EQ retained pretty much the same player base for many years.
    EQ2 stole more players from EQ than WoW did (awful business decision from SoE)
    Have you actually looked at the facts? Here is a MMO sub chart in the time period of questions. Look at EQ .. it peaked at 550k a little after 2004, and a sharp drop to 200k by 2006.

    You don't think losing more than 60% of its sub is "players switching away"? And even if those players are not switching away to wow (a huge drop right after 2004 seems to like a HUGE coincidence to me), they are switching away from EQ to something else, which is my point. 




  • TheocritusTheocritus Member EpicPosts: 7,734
    The old school games did have its share of jerks but there was a safeguard in some of them.....It used to take so long to level that if your level 60 main was a total jerk people would learn the name and you wouldn't get invited to groups.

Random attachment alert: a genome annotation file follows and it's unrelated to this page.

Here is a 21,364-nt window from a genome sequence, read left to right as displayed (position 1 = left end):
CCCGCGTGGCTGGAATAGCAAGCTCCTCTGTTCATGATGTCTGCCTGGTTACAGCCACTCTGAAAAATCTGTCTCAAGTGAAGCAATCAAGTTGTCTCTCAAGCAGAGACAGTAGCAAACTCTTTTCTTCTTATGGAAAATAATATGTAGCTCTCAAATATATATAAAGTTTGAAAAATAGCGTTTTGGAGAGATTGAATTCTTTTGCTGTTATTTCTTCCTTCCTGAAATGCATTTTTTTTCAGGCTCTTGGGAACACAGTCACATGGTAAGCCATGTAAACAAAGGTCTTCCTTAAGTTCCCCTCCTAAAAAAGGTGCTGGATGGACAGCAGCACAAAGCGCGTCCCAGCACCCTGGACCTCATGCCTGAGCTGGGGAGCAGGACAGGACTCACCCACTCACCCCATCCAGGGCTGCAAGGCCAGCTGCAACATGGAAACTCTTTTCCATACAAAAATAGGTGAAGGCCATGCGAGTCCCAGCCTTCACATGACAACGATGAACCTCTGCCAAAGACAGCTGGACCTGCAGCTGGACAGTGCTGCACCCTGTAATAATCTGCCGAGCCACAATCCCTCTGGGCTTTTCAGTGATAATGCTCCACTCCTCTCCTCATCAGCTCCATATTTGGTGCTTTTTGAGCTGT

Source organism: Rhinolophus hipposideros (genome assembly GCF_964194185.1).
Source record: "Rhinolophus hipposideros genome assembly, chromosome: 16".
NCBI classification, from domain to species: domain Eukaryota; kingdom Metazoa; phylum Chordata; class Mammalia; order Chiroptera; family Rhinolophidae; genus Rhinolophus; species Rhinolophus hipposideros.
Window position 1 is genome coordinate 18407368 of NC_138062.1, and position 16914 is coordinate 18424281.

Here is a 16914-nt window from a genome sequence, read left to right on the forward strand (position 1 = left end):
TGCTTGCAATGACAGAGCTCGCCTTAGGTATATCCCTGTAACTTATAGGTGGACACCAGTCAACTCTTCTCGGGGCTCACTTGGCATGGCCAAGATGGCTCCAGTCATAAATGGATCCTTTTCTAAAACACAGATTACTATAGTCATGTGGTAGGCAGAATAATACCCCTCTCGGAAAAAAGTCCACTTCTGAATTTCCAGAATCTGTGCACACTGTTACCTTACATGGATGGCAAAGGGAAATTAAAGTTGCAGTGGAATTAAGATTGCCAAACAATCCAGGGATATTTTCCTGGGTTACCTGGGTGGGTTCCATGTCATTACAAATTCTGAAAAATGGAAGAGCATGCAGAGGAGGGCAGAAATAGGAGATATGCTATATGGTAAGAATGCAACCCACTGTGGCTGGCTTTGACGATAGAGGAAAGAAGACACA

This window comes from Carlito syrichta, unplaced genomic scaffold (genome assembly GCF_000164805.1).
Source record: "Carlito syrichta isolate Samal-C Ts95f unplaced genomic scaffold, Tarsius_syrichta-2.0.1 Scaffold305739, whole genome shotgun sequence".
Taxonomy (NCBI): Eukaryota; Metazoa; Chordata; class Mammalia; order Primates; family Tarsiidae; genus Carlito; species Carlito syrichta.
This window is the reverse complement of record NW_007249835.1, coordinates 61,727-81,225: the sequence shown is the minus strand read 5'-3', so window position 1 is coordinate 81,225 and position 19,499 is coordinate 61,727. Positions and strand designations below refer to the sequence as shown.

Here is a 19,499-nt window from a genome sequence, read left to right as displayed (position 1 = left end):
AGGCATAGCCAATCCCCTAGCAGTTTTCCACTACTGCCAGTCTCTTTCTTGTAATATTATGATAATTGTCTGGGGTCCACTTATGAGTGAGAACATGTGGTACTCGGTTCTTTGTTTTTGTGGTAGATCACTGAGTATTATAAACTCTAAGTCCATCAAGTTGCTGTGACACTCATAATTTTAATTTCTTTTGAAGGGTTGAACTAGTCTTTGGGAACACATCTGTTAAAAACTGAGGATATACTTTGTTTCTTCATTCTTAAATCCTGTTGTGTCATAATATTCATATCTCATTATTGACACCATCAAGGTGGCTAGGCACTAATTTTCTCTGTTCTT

• ste2000ste2000 Member EpicPosts: 6,194
    Maybe it lost more player than I thought, but as I mentioned in my previous post that wasn't due to WoW, but the launch of EQ2, if you notice the EQ2 curve it equals pretty much what EQ is losing.
    And were do you think EQ2 players came from?
    I consider EQ+EQ2 the same player base, if you add the two games numbers it adds up to around 400K for few years.

    On top of that, let's not kid ourselves, EQ had an awesome gameplay (IMO) but it could not compete with any of the newest MMO in terms of accessibility and graphics, that's why after playing EQ2 I could not get back to it.

  • HowbadisbadHowbadisbad Member UncommonPosts: 453
    DrDread74 said:

    I think MMOs and games in general need to build some mechanics into there games to allow an outlet for this kind of behavior but they never do. These people are never going to go away but instead of trying to police them, devs should try to incorporate them into the game.

    You can make it so you don't lose much of anything when killed by another player, it might even give you XP.